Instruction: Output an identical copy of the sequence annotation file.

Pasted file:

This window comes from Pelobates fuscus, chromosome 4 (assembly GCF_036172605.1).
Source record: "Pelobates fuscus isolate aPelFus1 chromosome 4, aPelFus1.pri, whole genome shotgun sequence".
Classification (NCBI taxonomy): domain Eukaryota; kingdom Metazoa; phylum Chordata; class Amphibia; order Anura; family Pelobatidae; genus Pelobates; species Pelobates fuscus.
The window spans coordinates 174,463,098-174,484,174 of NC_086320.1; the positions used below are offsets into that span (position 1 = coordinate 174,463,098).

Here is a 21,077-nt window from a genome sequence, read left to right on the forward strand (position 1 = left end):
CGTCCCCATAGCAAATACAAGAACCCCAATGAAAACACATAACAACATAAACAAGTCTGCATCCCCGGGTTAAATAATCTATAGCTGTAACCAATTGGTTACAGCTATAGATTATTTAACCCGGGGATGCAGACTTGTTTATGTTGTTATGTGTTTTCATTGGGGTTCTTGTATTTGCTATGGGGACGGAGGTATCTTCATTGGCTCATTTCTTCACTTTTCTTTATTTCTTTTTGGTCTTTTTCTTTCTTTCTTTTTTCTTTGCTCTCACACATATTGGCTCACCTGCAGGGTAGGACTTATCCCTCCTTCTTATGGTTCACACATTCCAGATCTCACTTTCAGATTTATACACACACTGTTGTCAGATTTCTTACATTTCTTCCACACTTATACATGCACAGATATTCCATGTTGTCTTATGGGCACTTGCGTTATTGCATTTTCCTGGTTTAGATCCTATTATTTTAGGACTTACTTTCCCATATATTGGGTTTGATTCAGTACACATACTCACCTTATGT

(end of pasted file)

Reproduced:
This window comes from Pelobates fuscus, chromosome 4 (assembly GCF_036172605.1).
Source record: "Pelobates fuscus isolate aPelFus1 chromosome 4, aPelFus1.pri, whole genome shotgun sequence".
Classification (NCBI taxonomy): domain Eukaryota; kingdom Metazoa; phylum Chordata; class Amphibia; order Anura; family Pelobatidae; genus Pelobates; species Pelobates fuscus.
The window spans coordinates 174,463,098-174,484,174 of NC_086320.1; the positions used below are offsets into that span (position 1 = coordinate 174,463,098).

Here is a 21,077-nt window from a genome sequence, read left to right on the forward strand (position 1 = left end):
CGTCCCCATAGCAAATACAAGAACCCCAATGAAAACACATAACAACATAAACAAGTCTGCATCCCCGGGTTAAATAATCTATAGCTGTAACCAATTGGTTACAGCTATAGATTATTTAACCCGGGGATGCAGACTTGTTTATGTTGTTATGTGTTTTCATTGGGGTTCTTGTATTTGCTATGGGGACGGAGGTATCTTCATTGGCTCATTTCTTCACTTTTCTTTATTTCTTTTTGGTCTTTTTCTTTCTTTCTTTTTTCTTTGCTCTCACACATATTGGCTCACCTGCAGGGTAGGACTTATCCCTCCTTCTTATGGTTCACACATTCCAGATCTCACTTTCAGATTTATACACACACTGTTGTCAGATTTCTTACATTTCTTCCACACTTATACATGCACAGATATTCCATGTTGTCTTATGGGCACTTGCGTTATTGCATTTTCCTGGTTTAGATCCTATTATTTTAGGACTTACTTTCCCATATATTGGGTTTGATTCAGTACACATACTCACCTTATGT